Ask the Expert: Biceps Tendinitis

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In this week’s installment of Ask the Expert, Drs. Samuel Taylor & Stephen J. O’Brien, discuss biceps tendinitis.

Popeye’s Problem?

Cartoons depicting Popeye’s bulging biceps after he guzzled down a can of spinach only told half the story. Unfortunately, our favorite sailor went on to develop intense pain in the front of his shoulders as the years passed and was diagnosed with biceps tendinitis. Interestingly, the medical term used to describe the deformity that occurs after a degenerated long head of the biceps tendon (LHBT) ruptures carries his namesake and is called a Popeye Sign.

Biceps come from Latin bi meaning two and cep meaning heads, because this important muscle attaches to the front of the scapula by two different tendons (heads). The short head is the most important for function and enables 90% of power. While the LHBT is quite meager in comparison, it is a widely accepted source of pain in the shoulder.

Biceps tendinitis is a catchall term that describes pain related to the LHBT stemming from a wide array of different lesions. Our recent research efforts have helped expand our understanding of this important disease process. (1-6)

Does MRI always show biceps disease? No. Recently we compared MRI reports with surgical findings from a large group of patients undergoing shoulder surgery and found that, when present, lesions were often unrecognized by MRI. (5)

Does arthroscopy always show biceps disease? No. In our award winning study just published in Arthroscopy Journal, we showed that only 55% of the LHBT could actually be seen during routine shoulder surgery and that 45% of 277 patients with chronic biceps related pain had hidden lesions. (1-2)

Physical examination remains king? Dr. Stephen O’Brien devised a series of physical examination maneuvers called the 3-Pack that have been shown the most effective tool available for diagnosing biceps disease when present. (6)

What are nonsurgical treatment options? Biceps tendinitis is incredibly common, and fortunately the vast majority of people get better without needing surgery. Anti-inflammatory medications by mouth, changing your activities to avoid those things that produce pain and structured physical therapy are the most useful first line treatment.

What are surgical treatment options? In a small subset of patients surgery may provide the best opportunity for recovery of function and alleviation of pain. Treatment options include tenotomy (surgeon cuts the LHBT thereby relieving painful tension on the tendon) or tenodesis/transfer (surgeon cuts the LHBT and moves it to another location). (3-4)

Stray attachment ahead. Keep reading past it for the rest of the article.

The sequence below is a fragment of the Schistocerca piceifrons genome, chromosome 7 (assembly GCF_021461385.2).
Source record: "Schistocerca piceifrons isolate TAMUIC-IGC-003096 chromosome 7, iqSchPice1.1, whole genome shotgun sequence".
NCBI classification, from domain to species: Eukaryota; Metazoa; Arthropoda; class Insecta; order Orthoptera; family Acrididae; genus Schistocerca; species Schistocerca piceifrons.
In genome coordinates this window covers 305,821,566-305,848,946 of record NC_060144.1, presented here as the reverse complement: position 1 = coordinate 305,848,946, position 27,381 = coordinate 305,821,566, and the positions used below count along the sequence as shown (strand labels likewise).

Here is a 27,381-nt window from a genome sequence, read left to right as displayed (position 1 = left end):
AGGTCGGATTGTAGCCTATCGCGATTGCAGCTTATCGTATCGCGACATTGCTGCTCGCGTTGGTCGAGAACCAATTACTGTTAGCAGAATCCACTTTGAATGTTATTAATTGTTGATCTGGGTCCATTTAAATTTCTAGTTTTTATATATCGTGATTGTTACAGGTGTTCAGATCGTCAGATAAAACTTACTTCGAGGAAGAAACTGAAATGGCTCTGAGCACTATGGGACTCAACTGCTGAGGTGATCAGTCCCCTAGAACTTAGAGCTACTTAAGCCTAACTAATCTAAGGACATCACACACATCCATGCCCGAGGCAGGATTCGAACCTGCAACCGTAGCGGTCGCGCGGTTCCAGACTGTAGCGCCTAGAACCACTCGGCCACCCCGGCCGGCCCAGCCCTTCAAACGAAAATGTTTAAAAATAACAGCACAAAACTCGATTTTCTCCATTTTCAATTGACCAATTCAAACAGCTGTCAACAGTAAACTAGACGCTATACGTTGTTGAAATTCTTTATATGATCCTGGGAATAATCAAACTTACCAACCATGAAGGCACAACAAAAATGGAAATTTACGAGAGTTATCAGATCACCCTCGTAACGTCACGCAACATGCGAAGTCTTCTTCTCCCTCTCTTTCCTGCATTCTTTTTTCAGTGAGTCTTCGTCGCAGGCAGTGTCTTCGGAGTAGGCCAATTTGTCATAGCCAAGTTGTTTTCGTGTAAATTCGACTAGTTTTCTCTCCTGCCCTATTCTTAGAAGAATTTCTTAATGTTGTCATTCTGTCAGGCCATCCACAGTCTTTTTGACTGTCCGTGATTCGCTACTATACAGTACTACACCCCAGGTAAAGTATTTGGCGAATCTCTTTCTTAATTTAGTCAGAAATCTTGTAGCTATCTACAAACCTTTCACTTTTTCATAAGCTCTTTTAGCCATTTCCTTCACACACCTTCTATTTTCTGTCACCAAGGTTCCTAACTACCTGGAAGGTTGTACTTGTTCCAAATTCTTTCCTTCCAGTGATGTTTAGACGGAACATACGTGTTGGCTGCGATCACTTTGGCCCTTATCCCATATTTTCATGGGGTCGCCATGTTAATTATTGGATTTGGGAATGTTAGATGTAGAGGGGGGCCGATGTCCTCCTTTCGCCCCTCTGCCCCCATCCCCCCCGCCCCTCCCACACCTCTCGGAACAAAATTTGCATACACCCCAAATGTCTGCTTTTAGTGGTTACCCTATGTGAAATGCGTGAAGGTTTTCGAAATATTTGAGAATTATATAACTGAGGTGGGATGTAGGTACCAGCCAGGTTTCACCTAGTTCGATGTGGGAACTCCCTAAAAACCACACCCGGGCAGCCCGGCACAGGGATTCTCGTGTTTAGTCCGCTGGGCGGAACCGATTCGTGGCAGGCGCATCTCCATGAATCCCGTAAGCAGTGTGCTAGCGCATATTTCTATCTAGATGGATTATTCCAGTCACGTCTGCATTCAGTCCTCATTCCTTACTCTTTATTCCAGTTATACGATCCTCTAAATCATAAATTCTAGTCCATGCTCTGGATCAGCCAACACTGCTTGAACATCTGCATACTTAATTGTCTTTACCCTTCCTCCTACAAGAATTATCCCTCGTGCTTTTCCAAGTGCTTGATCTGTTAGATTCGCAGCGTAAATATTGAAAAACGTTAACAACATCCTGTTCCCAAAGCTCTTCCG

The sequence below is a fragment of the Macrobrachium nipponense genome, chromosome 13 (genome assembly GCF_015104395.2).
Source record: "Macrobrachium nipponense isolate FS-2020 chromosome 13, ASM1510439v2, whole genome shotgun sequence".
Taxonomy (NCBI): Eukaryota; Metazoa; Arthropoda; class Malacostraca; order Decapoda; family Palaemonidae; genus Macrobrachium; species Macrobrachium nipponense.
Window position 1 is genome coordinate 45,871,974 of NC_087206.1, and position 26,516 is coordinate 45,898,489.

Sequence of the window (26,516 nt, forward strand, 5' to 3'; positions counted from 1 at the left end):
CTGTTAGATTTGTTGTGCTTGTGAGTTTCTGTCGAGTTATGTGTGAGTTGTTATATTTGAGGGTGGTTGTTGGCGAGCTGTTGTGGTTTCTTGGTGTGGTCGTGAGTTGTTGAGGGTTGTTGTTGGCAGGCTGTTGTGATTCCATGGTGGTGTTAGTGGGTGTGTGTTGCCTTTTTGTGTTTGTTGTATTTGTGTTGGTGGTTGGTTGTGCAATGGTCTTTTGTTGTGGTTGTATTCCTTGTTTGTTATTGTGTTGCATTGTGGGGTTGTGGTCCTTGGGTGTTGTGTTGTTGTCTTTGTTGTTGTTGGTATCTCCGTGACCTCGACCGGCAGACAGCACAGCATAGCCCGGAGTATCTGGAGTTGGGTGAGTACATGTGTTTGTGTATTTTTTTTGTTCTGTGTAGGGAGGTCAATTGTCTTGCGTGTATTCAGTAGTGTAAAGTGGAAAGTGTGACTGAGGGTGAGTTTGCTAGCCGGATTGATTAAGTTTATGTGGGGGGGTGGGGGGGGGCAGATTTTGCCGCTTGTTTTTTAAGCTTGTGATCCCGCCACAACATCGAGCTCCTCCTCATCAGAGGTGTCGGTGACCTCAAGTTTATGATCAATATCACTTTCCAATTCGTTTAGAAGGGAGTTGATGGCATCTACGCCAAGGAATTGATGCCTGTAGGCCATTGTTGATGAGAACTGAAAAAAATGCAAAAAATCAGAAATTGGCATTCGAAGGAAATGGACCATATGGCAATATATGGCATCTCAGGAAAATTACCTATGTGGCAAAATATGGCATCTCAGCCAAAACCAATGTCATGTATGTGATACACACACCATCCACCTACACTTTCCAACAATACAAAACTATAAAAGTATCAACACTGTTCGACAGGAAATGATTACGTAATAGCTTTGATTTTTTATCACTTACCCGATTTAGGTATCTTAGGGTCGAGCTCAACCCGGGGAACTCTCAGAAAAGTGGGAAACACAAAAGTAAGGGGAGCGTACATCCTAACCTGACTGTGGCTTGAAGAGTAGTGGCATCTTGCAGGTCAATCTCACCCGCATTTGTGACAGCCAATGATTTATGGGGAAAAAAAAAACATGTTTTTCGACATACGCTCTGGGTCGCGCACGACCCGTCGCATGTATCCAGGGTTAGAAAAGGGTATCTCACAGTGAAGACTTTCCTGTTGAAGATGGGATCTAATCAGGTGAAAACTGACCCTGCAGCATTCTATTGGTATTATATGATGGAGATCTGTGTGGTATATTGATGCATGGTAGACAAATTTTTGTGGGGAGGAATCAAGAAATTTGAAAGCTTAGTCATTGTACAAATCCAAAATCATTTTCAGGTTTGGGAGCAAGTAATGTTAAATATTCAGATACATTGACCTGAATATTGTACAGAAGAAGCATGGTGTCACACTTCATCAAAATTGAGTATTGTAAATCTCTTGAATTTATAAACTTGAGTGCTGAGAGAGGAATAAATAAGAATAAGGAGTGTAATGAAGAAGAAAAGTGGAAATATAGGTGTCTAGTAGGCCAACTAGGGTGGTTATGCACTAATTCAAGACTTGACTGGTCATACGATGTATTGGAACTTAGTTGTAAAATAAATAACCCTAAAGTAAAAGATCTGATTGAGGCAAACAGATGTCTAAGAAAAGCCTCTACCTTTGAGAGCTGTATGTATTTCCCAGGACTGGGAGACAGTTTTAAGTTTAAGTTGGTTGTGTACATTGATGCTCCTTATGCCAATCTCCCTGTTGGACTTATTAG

1. Taylor SA, Khair MM, Gulotta L, Dy CJ, Baret NJ, Newman AM, Pearle AD, O’Brien SJ. Standard Diagnostic Glenohumeral Arthroscopy Fails to Fully Evaluate the Biceps-Labrum Complex. Arthroscopy. 2014 Dec 10 [Epub ahead of print]. Arthroscopy 2015 Feb; 31(2):215-24.
  2. Taylor SA, Fabricant PD, Bansal M, Khair MM, McLawhorn A, DiCarlo E, Shorey M, O’Brien SJ. The Anatomy and Histology of the Bicipital Tunnel of the Shoulder. JSES. 2014 Nov 18 [Epub ahead of print].
  3. Taylor SA, Fabricant PD, Baret NJ, Newman AM, Sliva N, Shorey M, O’Brien SJ. Midterm Clinical Outcomes for Arthroscopic Subdeltoid Transfer of the Long Head of the Biceps Tendon to the Conjoint Tendon. Arthroscopy. 2014 Sep 17. [Epub ahead of print]
  4. Kelly AM, Drakos MC, Fealy S, Taylor SA, O’Brien SJ. Arthroscopic Release of the Long Head of the Biceps Tendon: Functional Outcome and Clinical Results. Am J Sports Med. 2005 Feb;33(2):208-213.
  5. Taylor SA, Newman AM, Baret NJ, Delos D, O’Brien SJ. MRI Fails to Fully Evaluate the Biceps-Labral Complex. [Manuscript Under Review: Arthroscopy 2015]
  1. O’Brien SJ, Newman AM, Taylor SA, Dawson C, Gallagher KA, Bowers A, Nguyen J, Baret N. The Accurate Diagnosis of Biceps-Labral Complex Lesions with MRI and 3-Pack Physical Examination: A Retrospective Analysis with Prospective Validation. Orthopaedic Journal of Sports Medicine 2013 1: DOI: 10.1177/2325967113S00018.

Dr. Samuel Taylor, Sports Medicine Surgeon, has developed a unique understanding of the demands and anxieties faced by injured athletes at all levels. His clinical expertise includes minimally invasive and reconstructive techniques of the shoulder, elbow, and knee. Dr. Taylor currently serves as Associate Team Physician for the New York Giants and team physician for the Fire Department of New York (FDNY) semi-professional football team.







Dr. Stephen J. O’Brien is an Attending Orthopedic Surgeon at Hospital for Special Surgery, specializing in orthopedic surgery and sports medicine. Dr. O’Brien has also been actively involved in research throughout his career. He has authored 20 book chapters and 85 peer-reviewed or review articles. Currently, his research interests have focused on an algorithm he developed for the diagnosis and treatment of biceps-labral disorders.

The information provided in this blog by HSS and our affiliated physicians is for general informational and educational purposes, and should not be considered medical advice for any individual problem you may have. This information is not a substitute for the professional judgment of a qualified health care provider who is familiar with the unique facts about your condition and medical history. You should always consult your health care provider prior to starting any new treatment, or terminating or changing any ongoing treatment. Every post on this blog is the opinion of the author and may not reflect the official position of HSS. Please contact us if we can be helpful in answering any questions or to arrange for a visit or consult.

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